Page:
Last post touched on a desire of mine to move away from the metaphor of the spiritual life as a journey. To tear things down without offering alternatives to fill the space is not something that is ever productive and many times problematic. So an alternate metaphor to faith as going on a journey to faith as ice sculpting.

Ask a sculptor how they make a figure out of ice and they will tell you that they listen to the ice in order to understand how to work with it. The artist respects the shape and history of the ice in order to help bring out the potential it has within it. As the sculptor works with the ice, shapes take form.

The sculptor makes the ice. The ice is not the primary actor but it also not without input into the process.

There may be imperfections in the ice that result in an unintended fracture, but the sculptor works with it in order to find another way to shape the ice.

The ice is beautiful.

The ice is a paradox. It is hard yet also liquid. It is solid and temporary. It will melt in a blink of an eye. The sculptor lives on after ice melts.

While ice can be shaped it requires a bit of work on the part of the sculptor. And once the ice takes its form it resists changing. But it is not impossible.

And once melted, the sculptor can collect the water and use it again to create a new block with a new shape.

Although not perfect, the metaphor of faith as ice sculpting allows us to explore new ways to talk about faith and what it means to individuals and communities. We can pick it apart, as I have with the metaphor of journey, and find where it breaks down. But the beauty of this metaphor is that it is uncommon enough for everyone to know it is a metaphor and we can treat it as such.


Spiritual Journey? Not for me.

Perhaps the most common metaphor to discuss the idea of faith or life is the metaphor of a journey.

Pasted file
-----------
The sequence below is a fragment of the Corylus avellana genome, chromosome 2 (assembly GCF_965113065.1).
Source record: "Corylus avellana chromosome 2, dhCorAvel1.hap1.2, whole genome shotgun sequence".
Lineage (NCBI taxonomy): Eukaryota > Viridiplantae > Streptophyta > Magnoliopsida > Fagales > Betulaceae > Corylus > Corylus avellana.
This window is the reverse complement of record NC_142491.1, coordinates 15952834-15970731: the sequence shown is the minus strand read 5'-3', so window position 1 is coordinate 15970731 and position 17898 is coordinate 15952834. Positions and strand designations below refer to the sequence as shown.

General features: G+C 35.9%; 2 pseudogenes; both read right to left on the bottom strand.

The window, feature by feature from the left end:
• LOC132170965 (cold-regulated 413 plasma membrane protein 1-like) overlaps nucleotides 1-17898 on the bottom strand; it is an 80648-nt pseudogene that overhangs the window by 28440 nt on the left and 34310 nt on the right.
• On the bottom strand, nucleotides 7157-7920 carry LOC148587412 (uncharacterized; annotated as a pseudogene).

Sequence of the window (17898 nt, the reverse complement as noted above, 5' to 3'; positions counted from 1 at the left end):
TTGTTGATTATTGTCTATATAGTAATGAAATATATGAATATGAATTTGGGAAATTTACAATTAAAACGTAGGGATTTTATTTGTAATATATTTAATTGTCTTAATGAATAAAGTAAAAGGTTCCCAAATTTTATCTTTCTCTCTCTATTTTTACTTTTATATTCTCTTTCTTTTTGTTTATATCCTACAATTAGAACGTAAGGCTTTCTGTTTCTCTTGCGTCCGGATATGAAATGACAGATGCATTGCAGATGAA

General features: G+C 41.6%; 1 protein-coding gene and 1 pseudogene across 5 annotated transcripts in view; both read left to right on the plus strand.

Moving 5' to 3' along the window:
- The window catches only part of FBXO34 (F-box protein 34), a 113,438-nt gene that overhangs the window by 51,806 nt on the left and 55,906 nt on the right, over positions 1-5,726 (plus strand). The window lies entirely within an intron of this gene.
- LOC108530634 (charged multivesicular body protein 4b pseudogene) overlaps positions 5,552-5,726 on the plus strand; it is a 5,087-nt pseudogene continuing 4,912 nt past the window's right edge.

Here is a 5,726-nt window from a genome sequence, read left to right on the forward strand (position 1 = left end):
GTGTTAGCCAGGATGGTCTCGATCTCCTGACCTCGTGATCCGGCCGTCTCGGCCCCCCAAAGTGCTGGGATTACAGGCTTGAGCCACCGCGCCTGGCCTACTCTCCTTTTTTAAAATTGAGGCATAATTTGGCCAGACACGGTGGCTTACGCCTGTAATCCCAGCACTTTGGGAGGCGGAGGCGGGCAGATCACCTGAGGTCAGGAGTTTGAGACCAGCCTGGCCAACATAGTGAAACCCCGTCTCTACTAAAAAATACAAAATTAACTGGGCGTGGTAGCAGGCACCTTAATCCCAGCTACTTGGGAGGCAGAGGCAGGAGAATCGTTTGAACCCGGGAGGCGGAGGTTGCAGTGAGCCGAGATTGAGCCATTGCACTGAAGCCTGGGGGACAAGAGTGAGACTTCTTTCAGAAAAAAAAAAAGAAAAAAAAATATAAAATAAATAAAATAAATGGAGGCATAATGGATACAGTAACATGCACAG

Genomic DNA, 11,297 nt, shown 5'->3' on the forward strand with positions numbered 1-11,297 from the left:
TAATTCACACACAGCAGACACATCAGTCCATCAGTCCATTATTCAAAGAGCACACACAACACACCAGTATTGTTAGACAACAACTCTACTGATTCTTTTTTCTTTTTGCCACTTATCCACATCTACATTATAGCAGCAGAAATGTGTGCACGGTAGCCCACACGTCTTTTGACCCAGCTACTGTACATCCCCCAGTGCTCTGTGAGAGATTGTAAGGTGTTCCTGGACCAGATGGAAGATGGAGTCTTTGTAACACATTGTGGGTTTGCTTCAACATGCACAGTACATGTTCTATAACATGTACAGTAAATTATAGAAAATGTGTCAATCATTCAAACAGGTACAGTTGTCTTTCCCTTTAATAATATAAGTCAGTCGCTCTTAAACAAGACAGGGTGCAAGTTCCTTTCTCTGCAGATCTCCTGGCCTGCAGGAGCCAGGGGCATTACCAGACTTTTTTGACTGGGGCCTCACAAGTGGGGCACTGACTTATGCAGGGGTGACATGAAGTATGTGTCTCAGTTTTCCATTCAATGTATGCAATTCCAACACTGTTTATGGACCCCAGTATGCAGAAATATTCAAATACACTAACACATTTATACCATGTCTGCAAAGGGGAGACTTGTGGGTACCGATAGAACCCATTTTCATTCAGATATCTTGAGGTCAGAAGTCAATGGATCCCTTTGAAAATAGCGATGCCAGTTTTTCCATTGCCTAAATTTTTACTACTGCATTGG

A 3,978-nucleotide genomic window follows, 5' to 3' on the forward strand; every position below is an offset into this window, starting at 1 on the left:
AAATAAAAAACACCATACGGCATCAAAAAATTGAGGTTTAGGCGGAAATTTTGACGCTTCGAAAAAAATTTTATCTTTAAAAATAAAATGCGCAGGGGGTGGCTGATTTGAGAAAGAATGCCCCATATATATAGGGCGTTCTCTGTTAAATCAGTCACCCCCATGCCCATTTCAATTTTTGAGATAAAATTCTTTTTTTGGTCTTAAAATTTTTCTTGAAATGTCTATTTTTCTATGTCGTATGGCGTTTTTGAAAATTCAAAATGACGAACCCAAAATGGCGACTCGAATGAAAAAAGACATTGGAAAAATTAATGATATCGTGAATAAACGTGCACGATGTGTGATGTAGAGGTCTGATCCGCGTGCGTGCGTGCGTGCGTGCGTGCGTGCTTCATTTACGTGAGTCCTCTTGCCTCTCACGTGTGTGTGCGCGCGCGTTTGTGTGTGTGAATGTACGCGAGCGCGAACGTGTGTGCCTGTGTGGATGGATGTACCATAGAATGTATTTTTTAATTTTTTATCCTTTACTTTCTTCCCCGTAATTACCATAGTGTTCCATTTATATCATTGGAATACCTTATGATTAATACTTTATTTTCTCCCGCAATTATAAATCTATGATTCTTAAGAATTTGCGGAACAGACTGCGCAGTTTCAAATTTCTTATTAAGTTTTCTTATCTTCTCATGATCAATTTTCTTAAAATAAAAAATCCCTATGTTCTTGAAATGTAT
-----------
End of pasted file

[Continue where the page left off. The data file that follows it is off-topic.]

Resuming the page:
In the church we use this metaphor a lot. We discuss how your "walk with Christ is going" or express we are on the "spiritual journey" or the "journey of faith". Even sermons are critiqued on if the preacher "got somewhere" in their sermon. You may have "arrived on a mountain top" in your life as you were "marching to Zion" or "walked in the valley of the shadow of death."

It is a rich metaphor which makes it difficult for me to abandon. But it seems like the church must put this metaphor down and learn to embrace other metaphors.

Why?

Because the underlying assumption in the journey metaphor is that there is a destination. We walk by faith toward some goal or until we arrive at a destination. When we use the journey metaphor there is an unspoken assumption that we would not be on the journey without the destination. No one likes the idea of "meandering" or "wondering" - even thought these are words that fit the journey metaphor they are rarely invoked in a positive light.

We want to reach for the "highest goal" that we "might receive the prize." Because "when we all get to heaven what a day of rejoicing that will be".

The journey metaphor gives us a built in excuse to avoid religion all together if our lives are not moving toward the goal we feel we should be meeting. If our lives are not becoming better or if I "don't get anything out of it" then we are free, under the faith as a journey metaphor, to abandon religion and/or faith. Journey metaphor means that when we are not reaching the goal in a timely manner we have a crisis of faith and then we turn to the metaphor for some help in understanding only to find that everyone else seems to be suggesting that you are in fact being carried by Christ on your walk.

Finally, the metaphor of a journey is the fact that the primary actor in the metaphor is the individual. Not God or even the community, but the individual. We can be on a spiritual journey and not have room for God, which is fine for other religions but not Christianity.

To some the walk metaphor is comforting and I am glad that it is. However, for many people (this author included) this metaphor has too many problems to be held on to for much longer.

Do you have any suggestions?